VOICES Ideas and Insight From Explorers
By Will Travers, Born Free Foundation
We’ve done pretty much everything to chimpanzees.
We’ve shot them into space, used them to sell tea, smuggled their babies as exotic ‘pets’, dressed them up as clowns in the circus, experimented on them for dubious medical research – even, in some parts of the world, eaten them.
And yet we have failed to do the one thing that really matters – we have failed to protect them and their natural forest home.
For years I’ve dreamed of visiting “Gonydale,” a remote valley reached after a three-hour trek across rivers, beneath towering pinnacle cliffs and through thick lush ferns. It is a lost world and home to some of the last of the Tristan albatross.
By Lila Brooks, Author of “The Chronicle of a Coyote Defender”
Animals are companions in the biosphere and part of the “web of life.” They are our fellow planetarians, destined to SHARE this planet with us humans and are not to be used or exploited for any reason.
With the escalating decline of elephants over the last decade, in 2015, the NGOs Des Eléphants & des Hommes, supported by Awely, wildlife and people, and IFAW France (International Fund for Animal Welfare) launched the Elephant-Watching initiative or EleWatch. The mission of EleWatch is to promote the economic and non-economic (ecological, cultural, patrimonial, social, and aesthetic) value of elephants and their natural habitats through development of national and international ecotourism programs across their entire geographic range.
Posted by Environmental Investigation Agency
EIA is appalled that South Africa intends to export the skeletons of 800 African lions a year into a trade that stimulates consumer demand for the bones of more endangered big cats.
By Josh Chamot, Nexus Media News: Torrential rains are drenching California, flooding streets across the state. Is this normal? UC Berkeley geologist B. Lynn Ingram says that California faces megafloods about once every 200 years, but with climate change will make dangerous floods more frequent. Ingram explained how it works. This interview has been edited for length and clarity.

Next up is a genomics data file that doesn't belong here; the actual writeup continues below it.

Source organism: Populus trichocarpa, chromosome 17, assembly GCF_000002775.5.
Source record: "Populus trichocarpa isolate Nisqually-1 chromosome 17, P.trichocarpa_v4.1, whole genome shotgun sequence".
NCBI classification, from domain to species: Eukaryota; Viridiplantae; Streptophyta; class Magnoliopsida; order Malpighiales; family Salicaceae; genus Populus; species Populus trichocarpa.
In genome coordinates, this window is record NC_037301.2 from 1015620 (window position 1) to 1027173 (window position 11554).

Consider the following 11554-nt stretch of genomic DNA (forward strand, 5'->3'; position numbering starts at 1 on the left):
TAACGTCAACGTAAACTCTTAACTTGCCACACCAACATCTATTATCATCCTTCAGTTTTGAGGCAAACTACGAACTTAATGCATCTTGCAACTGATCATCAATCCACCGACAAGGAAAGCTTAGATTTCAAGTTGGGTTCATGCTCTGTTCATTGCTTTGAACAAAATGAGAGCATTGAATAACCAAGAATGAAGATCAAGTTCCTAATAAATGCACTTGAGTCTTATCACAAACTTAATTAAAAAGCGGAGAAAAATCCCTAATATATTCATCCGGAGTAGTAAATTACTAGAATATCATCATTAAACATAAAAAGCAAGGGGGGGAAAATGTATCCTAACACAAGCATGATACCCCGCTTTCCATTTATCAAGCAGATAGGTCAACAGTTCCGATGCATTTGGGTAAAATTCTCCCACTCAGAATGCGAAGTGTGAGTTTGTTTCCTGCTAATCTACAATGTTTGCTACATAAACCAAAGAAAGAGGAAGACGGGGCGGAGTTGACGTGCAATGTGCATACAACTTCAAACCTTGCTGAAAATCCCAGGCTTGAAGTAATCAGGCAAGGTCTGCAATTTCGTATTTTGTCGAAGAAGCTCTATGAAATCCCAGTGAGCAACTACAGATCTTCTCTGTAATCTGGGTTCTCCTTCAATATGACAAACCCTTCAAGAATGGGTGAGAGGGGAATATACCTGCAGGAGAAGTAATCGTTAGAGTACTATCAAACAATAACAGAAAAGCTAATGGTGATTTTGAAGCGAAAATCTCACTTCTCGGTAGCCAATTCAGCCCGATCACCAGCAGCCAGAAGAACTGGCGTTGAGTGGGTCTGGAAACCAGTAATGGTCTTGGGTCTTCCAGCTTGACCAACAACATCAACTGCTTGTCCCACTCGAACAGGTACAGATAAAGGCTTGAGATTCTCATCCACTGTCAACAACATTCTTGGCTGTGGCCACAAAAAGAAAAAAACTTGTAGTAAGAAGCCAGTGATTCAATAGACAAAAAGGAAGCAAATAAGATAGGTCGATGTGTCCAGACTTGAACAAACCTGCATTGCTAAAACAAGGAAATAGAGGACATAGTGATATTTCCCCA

By Philip Yang, founder of Urbem
Every branch of knowledge is providing evidence that socially mixed urban areas are key to the future of cities’ cohesiveness and prosperity. Social and environmental sciences are showing both the opportunities of a deeper integration among different socioeconomic groups and the risks of dystopia generated by growing dissent and intolerance. Yet, all around the world, cities are engaged in producing urban territories that are ever more contributing to spatial segregation rather than connection. Is this a revertible trend? Are there other plausible ways to shape cities and the way people live and work in urban settings?
An interview with Climate Scientist Michael Wehner by Josh Chamot of Nexus Media.
The Pineapple Express storms hitting the West Coast are intense, causing massive floods and landslides — and replenishing reservoirs after historic drought. But is the drought-flood pattern tied to our planet’s warming? Michael Wehner, a leading climate scientist at the Lawrence Berkeley National Laboratory, weighs in with what we now know and what we don’t.
Will we be fortunate enough to find another undisturbed burial where we can see exactly how a person was laid to rest?
Words by Chandra Brown
Photos by West Howland
I work summers in the Grand Canyon. This is the ultimate goal for a lot of career river guides; it’s what some consider the best guiding job in the world. I know I’m lucky. In the Grand Canyon, we take people rafting for fifteen days at a time. We try to hide from the summer sun. We tell stories of ancient things, and our own journeys become new stories.
There’s a disconnect between the well-intentioned but wasteful practice of discarding bycatch at sea, and the benefits that bycatch can bring if it’s retained and brought home.
Women—representing many places, ages, tribes, and other identities—are core to the story of Standing Rock. They run kitchens, start schools, organize supplies, provide healing, and offer wisdom. These are their words.
By Margaret Williams
Over and over again, science is showing us that the Arctic is in big trouble due to climate change. Air temperatures are warming, sea ice is decreasing, permafrost is thawing, and communities and wildlife are feeling the impacts. But the most concerning fact of all? If the Arctic is in trouble, we’re all in trouble.
Words by Chandra Brown
Photos by Robin Carleton
Almost two months after protesters began to gather against the “black snake” – the Dakota Access oil Pipeline – a much smaller protest came to a reservoir on the Snake River, the largest tributary to the Columbia. At the Free the Snake flotilla, kayakers, fishermen, and tribal representatives called for the return of the salmon to the people and waters from which they are rapidly disappearing.
In the U.S., change might be seen in the newest model of iPhone. In Cuba, change is manifest everyday by continually adapting yesterday’s material realities to today’s needs.